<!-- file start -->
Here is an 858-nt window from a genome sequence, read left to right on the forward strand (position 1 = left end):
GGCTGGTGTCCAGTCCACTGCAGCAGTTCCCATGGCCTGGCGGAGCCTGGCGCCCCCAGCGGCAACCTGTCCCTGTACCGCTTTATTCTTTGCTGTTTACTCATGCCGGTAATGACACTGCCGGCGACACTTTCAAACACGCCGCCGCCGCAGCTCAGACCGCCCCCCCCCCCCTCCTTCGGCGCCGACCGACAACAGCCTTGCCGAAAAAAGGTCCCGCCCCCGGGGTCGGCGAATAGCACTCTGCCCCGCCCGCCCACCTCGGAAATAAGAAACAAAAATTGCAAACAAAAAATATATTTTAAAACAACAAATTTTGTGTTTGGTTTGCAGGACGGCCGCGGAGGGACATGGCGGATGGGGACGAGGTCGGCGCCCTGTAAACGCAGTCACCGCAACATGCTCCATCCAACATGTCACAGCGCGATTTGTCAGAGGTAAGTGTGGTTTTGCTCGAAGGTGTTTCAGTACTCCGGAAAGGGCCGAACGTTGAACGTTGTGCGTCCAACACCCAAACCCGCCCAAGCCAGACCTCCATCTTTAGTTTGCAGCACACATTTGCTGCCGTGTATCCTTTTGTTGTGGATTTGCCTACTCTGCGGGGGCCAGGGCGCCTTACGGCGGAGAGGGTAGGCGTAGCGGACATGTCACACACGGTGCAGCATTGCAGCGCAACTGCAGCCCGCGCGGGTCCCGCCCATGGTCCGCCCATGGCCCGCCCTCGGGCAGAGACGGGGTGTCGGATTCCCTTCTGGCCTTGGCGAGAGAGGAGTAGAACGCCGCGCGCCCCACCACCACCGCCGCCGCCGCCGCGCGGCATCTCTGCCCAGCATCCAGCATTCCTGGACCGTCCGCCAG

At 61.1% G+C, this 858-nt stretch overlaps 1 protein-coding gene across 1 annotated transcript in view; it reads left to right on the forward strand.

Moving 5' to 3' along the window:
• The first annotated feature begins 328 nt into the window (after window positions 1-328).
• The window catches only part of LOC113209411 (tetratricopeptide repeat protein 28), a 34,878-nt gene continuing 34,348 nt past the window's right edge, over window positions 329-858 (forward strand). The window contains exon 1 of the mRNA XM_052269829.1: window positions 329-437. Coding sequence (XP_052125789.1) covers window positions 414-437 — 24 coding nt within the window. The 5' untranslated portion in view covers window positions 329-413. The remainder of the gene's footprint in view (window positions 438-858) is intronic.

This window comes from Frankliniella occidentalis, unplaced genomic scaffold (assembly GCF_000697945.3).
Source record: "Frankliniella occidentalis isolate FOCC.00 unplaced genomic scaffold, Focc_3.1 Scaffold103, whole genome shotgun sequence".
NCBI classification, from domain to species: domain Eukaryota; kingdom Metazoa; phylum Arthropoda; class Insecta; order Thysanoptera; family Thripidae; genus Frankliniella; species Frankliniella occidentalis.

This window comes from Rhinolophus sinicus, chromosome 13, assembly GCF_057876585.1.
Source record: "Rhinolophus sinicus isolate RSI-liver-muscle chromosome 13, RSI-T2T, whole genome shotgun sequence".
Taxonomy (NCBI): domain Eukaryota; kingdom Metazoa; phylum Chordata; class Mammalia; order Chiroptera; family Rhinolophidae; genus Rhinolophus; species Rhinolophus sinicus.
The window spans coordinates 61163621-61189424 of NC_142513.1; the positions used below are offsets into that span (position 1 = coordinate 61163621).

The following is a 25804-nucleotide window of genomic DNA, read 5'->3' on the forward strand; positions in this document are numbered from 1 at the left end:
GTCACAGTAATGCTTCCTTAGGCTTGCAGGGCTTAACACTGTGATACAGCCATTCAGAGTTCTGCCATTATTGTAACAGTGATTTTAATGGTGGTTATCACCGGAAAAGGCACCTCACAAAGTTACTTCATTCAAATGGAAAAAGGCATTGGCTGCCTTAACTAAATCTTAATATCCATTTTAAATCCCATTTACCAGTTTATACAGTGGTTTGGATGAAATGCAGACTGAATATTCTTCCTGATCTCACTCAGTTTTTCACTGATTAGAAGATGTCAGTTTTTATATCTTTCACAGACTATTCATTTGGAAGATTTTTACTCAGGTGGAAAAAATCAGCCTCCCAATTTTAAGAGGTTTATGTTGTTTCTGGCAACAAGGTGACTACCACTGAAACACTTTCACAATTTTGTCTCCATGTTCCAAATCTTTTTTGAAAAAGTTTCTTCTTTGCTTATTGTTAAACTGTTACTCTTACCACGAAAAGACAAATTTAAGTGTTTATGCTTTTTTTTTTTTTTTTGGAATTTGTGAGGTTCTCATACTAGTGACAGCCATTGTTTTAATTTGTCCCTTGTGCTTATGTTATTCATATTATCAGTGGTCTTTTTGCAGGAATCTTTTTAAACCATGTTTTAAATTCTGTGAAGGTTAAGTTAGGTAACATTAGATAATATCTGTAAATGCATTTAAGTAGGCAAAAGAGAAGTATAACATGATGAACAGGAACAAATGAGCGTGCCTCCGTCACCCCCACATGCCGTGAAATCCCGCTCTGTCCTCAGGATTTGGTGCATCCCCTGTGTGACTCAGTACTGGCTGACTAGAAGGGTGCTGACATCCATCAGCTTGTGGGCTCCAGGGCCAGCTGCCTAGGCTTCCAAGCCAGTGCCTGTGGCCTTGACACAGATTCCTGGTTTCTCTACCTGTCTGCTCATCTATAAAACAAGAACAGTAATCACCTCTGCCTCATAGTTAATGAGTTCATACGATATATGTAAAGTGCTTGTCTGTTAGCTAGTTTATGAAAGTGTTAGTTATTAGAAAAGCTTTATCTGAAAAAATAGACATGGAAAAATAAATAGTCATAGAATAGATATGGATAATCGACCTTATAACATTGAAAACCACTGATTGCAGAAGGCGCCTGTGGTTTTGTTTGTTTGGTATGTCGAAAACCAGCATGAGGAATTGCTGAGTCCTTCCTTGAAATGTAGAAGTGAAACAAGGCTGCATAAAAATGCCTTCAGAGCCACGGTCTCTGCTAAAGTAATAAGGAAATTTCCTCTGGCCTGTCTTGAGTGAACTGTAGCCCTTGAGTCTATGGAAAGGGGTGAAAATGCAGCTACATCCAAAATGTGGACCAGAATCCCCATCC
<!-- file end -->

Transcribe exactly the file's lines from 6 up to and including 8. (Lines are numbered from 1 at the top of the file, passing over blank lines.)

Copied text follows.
• The window catches only part of LOC113209411 (tetratricopeptide repeat protein 28), a 34,878-nt gene continuing 34,348 nt past the window's right edge, over window positions 329-858 (forward strand). The window contains exon 1 of the mRNA XM_052269829.1: window positions 329-437. Coding sequence (XP_052125789.1) covers window positions 414-437 — 24 coding nt within the window. The 5' untranslated portion in view covers window positions 329-413. The remainder of the gene's footprint in view (window positions 438-858) is intronic.

This window comes from Frankliniella occidentalis, unplaced genomic scaffold (assembly GCF_000697945.3).
Source record: "Frankliniella occidentalis isolate FOCC.00 unplaced genomic scaffold, Focc_3.1 Scaffold103, whole genome shotgun sequence".